"Someday You'll See (Prelude)" is the second instrumental track on the album. It's a great bluesy rock track. It's slow and steady and powerful, with some wonderful variations.
"New Orleans Crawl"
"New Orleans Crawl" is a New Orleans jazz tune that will take you right to Bourbon Street. Of course, obvious parallels can be drawn to the music of Dr. John, as this song has a similar feel, a similar spirit. This track features Steve Johnson on saxophone and trumpet, and Jane Bond on backing vocals.
Here is a bit of Robert Hunter's lyrics: "Down on your knees/But you can't fall/Once you can do/The New Orleans crawl/Politicians climb up the wall/That's how they do/The New Orleans crawl."
"Evangeline" is a cool, mellow, beautiful and haunting song. It features quiet percussion - heavy on the cymbals - in the background. The vocals and guitar are to the fore. This song features lyrics written by Robert Hunter, and is not to be confused with another song of the same name that The Jerry Garcia Band used to cover. That earlier song was a Los Lobos song, written by David Hidalgo and Louie Perez.
Here is a taste of the lyrics written by Robert Hunter: "Welcome to my heart/Welcome to my soul/You're the kind of woman/Can make a man whole/You're the kind of mama/Make a man out of a boy/Replace the tears of sorrow/With shining tears of joy."
"Hey Bo Diddle"
Yes, the song is actually called "Hey Bo Diddle." That's not a typo, and it's not to be confused with "Hey Bo Diddley," a song that The Animals used to do. This song has a rhythm that combines that of New Orleans with the typical Bo Diddley beat. And it features lyrics by Robert Hunter.
The song begins with an old recording which mentions Huey Long. Huey Long was the governor of Louisiana from 1928 to 1932, and then was a U.S. senator.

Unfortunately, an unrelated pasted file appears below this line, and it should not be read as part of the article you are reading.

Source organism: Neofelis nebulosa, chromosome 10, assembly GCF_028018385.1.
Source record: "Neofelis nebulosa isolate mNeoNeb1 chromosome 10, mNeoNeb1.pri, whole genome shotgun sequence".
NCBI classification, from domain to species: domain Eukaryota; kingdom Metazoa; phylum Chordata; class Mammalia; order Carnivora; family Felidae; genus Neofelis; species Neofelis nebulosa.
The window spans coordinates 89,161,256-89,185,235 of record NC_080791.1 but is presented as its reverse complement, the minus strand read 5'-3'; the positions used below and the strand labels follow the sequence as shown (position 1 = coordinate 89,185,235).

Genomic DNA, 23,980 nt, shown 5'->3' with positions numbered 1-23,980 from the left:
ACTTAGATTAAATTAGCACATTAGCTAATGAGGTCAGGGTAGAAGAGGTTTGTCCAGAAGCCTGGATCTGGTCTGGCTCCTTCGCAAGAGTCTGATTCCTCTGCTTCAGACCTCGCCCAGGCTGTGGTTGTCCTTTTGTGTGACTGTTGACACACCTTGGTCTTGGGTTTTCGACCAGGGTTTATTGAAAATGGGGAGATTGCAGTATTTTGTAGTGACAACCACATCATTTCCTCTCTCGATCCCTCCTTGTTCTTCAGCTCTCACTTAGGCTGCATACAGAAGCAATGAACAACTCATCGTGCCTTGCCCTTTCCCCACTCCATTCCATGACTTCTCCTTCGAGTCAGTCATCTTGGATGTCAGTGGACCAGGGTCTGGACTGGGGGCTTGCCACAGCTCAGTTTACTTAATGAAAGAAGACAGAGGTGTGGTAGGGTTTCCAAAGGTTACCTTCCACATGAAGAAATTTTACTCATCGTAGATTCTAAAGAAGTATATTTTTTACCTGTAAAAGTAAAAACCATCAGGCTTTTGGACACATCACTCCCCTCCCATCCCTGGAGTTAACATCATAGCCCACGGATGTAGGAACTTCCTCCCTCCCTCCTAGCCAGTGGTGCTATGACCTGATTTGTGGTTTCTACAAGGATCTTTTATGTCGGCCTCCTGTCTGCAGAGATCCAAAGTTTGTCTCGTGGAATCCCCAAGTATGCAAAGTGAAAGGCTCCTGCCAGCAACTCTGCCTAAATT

"Airline Highway" is the third and last instrumental track on this album. It sounds exactly like what its title describes, and is incredibly short. It builds and fades all in just over a minute.
"Someday You'll See Me" is a nice folk tune with great vocal work by Papa Mali.
The album concludes with "7 Walkers," putting this band in the company of They Might Be Giants, I See Hawks In L.A., Bullied By Strings, Kajagoogoo and Bad Company as bands that have a song title sharing their name.
The song has a cool tribal feel, and a joyous spiritual vibe.
CD Track List
- Wyat Radio/Cane River Waltz
- Sue From Bogalusa
- King Cotton Blues
- (For The Love Of) Mr. Okra
- Louisiana Rain
- Someday You'll See (Prelude)
- New Orleans Crawl
- Hey Bo Diddle
- Airline Highway
- Someday You'll See
- 7 Walkers
This CD is scheduled to be released on November 2, 2010, through Response Records.
The band 7 Walkers is Bill Kreutzmann on drums and percussion; Papa Mali on guitar and vocals; Matt Hubbard on keyboards, harmonica, trombone and backing vocals; and Reed Mathis on bass. George Porter Jr. plays bass on "Chingo!"
(Note: I originally posted this review on October 12, 2010.)